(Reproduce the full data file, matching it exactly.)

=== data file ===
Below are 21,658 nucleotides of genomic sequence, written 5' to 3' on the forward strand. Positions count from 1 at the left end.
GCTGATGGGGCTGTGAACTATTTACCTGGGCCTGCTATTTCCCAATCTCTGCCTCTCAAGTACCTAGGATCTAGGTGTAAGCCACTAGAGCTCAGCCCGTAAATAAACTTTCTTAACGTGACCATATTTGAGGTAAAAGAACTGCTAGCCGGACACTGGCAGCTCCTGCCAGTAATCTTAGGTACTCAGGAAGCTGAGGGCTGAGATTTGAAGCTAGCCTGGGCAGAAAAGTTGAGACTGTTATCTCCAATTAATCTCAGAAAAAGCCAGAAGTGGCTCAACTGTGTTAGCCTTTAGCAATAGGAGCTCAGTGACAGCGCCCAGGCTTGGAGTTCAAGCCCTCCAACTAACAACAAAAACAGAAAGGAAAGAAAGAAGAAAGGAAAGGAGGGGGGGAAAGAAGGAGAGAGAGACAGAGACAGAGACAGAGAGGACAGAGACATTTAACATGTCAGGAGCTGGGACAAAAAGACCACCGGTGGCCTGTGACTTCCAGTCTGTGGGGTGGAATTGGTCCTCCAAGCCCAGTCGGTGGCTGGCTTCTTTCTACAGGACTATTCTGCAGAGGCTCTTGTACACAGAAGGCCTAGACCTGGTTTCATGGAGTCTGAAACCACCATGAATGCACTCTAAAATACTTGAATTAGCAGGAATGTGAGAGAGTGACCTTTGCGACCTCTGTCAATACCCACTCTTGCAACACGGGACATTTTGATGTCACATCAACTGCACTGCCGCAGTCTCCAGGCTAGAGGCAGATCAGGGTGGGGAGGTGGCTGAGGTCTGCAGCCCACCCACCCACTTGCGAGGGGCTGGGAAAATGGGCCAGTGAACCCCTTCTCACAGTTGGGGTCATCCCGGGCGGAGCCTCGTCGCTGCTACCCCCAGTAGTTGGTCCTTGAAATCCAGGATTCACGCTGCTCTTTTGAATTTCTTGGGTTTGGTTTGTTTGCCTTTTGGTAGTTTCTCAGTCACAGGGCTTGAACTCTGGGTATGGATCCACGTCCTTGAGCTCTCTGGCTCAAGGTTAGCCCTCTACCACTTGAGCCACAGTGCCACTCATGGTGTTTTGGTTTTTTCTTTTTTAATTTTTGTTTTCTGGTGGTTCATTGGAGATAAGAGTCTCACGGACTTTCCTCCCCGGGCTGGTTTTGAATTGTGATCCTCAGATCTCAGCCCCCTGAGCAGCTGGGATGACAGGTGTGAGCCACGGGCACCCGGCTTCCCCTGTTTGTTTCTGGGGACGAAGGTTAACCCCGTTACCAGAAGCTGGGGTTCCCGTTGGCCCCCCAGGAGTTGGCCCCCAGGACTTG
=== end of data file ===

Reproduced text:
Below are 21,658 nucleotides of genomic sequence, written 5' to 3' on the forward strand. Positions count from 1 at the left end.
GCTGATGGGGCTGTGAACTATTTACCTGGGCCTGCTATTTCCCAATCTCTGCCTCTCAAGTACCTAGGATCTAGGTGTAAGCCACTAGAGCTCAGCCCGTAAATAAACTTTCTTAACGTGACCATATTTGAGGTAAAAGAACTGCTAGCCGGACACTGGCAGCTCCTGCCAGTAATCTTAGGTACTCAGGAAGCTGAGGGCTGAGATTTGAAGCTAGCCTGGGCAGAAAAGTTGAGACTGTTATCTCCAATTAATCTCAGAAAAAGCCAGAAGTGGCTCAACTGTGTTAGCCTTTAGCAATAGGAGCTCAGTGACAGCGCCCAGGCTTGGAGTTCAAGCCCTCCAACTAACAACAAAAACAGAAAGGAAAGAAAGAAGAAAGGAAAGGAGGGGGGGAAAGAAGGAGAGAGAGACAGAGACAGAGACAGAGAGGACAGAGACATTTAACATGTCAGGAGCTGGGACAAAAAGACCACCGGTGGCCTGTGACTTCCAGTCTGTGGGGTGGAATTGGTCCTCCAAGCCCAGTCGGTGGCTGGCTTCTTTCTACAGGACTATTCTGCAGAGGCTCTTGTACACAGAAGGCCTAGACCTGGTTTCATGGAGTCTGAAACCACCATGAATGCACTCTAAAATACTTGAATTAGCAGGAATGTGAGAGAGTGACCTTTGCGACCTCTGTCAATACCCACTCTTGCAACACGGGACATTTTGATGTCACATCAACTGCACTGCCGCAGTCTCCAGGCTAGAGGCAGATCAGGGTGGGGAGGTGGCTGAGGTCTGCAGCCCACCCACCCACTTGCGAGGGGCTGGGAAAATGGGCCAGTGAACCCCTTCTCACAGTTGGGGTCATCCCGGGCGGAGCCTCGTCGCTGCTACCCCCAGTAGTTGGTCCTTGAAATCCAGGATTCACGCTGCTCTTTTGAATTTCTTGGGTTTGGTTTGTTTGCCTTTTGGTAGTTTCTCAGTCACAGGGCTTGAACTCTGGGTATGGATCCACGTCCTTGAGCTCTCTGGCTCAAGGTTAGCCCTCTACCACTTGAGCCACAGTGCCACTCATGGTGTTTTGGTTTTTTCTTTTTTAATTTTTGTTTTCTGGTGGTTCATTGGAGATAAGAGTCTCACGGACTTTCCTCCCCGGGCTGGTTTTGAATTGTGATCCTCAGATCTCAGCCCCCTGAGCAGCTGGGATGACAGGTGTGAGCCACGGGCACCCGGCTTCCCCTGTTTGTTTCTGGGGACGAAGGTTAACCCCGTTACCAGAAGCTGGGGTTCCCGTTGGCCCCCCAGGAGTTGGCCCCCAGGACTTG